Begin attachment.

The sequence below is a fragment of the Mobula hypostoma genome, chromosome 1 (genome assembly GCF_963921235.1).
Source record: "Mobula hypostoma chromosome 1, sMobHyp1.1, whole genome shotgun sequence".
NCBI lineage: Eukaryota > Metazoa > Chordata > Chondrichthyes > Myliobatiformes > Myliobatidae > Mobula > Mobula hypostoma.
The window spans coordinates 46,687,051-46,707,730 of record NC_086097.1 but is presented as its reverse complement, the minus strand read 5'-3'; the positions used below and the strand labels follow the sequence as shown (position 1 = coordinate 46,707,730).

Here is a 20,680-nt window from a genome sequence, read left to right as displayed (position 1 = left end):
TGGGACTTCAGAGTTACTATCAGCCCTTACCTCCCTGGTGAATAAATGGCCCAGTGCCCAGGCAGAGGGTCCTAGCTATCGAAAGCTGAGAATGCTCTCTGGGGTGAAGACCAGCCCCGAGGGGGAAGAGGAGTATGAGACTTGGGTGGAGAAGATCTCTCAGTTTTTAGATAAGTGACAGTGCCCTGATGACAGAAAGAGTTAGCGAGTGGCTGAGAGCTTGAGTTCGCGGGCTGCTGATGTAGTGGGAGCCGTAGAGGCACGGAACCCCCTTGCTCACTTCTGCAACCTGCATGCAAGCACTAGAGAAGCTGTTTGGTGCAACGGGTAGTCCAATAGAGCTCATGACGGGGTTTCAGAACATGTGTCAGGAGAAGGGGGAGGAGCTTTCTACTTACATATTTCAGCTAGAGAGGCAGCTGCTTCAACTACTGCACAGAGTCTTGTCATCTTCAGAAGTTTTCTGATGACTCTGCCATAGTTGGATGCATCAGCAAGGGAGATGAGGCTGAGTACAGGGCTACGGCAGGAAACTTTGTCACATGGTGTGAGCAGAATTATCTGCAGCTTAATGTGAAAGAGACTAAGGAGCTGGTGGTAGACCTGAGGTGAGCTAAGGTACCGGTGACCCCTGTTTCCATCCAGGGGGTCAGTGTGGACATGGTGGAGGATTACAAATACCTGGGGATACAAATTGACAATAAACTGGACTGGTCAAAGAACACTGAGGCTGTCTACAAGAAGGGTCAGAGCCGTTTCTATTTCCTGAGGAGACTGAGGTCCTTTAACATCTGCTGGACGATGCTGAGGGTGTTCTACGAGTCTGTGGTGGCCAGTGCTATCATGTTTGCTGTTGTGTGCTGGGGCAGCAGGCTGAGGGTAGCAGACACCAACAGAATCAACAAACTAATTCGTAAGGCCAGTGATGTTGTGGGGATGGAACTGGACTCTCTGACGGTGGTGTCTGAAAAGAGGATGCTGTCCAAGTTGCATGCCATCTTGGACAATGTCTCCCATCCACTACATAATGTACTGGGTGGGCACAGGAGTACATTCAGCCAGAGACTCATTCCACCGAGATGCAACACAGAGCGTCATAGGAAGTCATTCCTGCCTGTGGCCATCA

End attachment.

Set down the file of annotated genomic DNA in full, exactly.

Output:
The sequence below is a fragment of the Mobula hypostoma genome, chromosome 1 (genome assembly GCF_963921235.1).
Source record: "Mobula hypostoma chromosome 1, sMobHyp1.1, whole genome shotgun sequence".
NCBI lineage: Eukaryota > Metazoa > Chordata > Chondrichthyes > Myliobatiformes > Myliobatidae > Mobula > Mobula hypostoma.
The window spans coordinates 46,687,051-46,707,730 of record NC_086097.1 but is presented as its reverse complement, the minus strand read 5'-3'; the positions used below and the strand labels follow the sequence as shown (position 1 = coordinate 46,707,730).

Here is a 20,680-nt window from a genome sequence, read left to right as displayed (position 1 = left end):
TGGGACTTCAGAGTTACTATCAGCCCTTACCTCCCTGGTGAATAAATGGCCCAGTGCCCAGGCAGAGGGTCCTAGCTATCGAAAGCTGAGAATGCTCTCTGGGGTGAAGACCAGCCCCGAGGGGGAAGAGGAGTATGAGACTTGGGTGGAGAAGATCTCTCAGTTTTTAGATAAGTGACAGTGCCCTGATGACAGAAAGAGTTAGCGAGTGGCTGAGAGCTTGAGTTCGCGGGCTGCTGATGTAGTGGGAGCCGTAGAGGCACGGAACCCCCTTGCTCACTTCTGCAACCTGCATGCAAGCACTAGAGAAGCTGTTTGGTGCAACGGGTAGTCCAATAGAGCTCATGACGGGGTTTCAGAACATGTGTCAGGAGAAGGGGGAGGAGCTTTCTACTTACATATTTCAGCTAGAGAGGCAGCTGCTTCAACTACTGCACAGAGTCTTGTCATCTTCAGAAGTTTTCTGATGACTCTGCCATAGTTGGATGCATCAGCAAGGGAGATGAGGCTGAGTACAGGGCTACGGCAGGAAACTTTGTCACATGGTGTGAGCAGAATTATCTGCAGCTTAATGTGAAAGAGACTAAGGAGCTGGTGGTAGACCTGAGGTGAGCTAAGGTACCGGTGACCCCTGTTTCCATCCAGGGGGTCAGTGTGGACATGGTGGAGGATTACAAATACCTGGGGATACAAATTGACAATAAACTGGACTGGTCAAAGAACACTGAGGCTGTCTACAAGAAGGGTCAGAGCCGTTTCTATTTCCTGAGGAGACTGAGGTCCTTTAACATCTGCTGGACGATGCTGAGGGTGTTCTACGAGTCTGTGGTGGCCAGTGCTATCATGTTTGCTGTTGTGTGCTGGGGCAGCAGGCTGAGGGTAGCAGACACCAACAGAATCAACAAACTAATTCGTAAGGCCAGTGATGTTGTGGGGATGGAACTGGACTCTCTGACGGTGGTGTCTGAAAAGAGGATGCTGTCCAAGTTGCATGCCATCTTGGACAATGTCTCCCATCCACTACATAATGTACTGGGTGGGCACAGGAGTACATTCAGCCAGAGACTCATTCCACCGAGATGCAACACAGAGCGTCATAGGAAGTCATTCCTGCCTGTGGCCATCA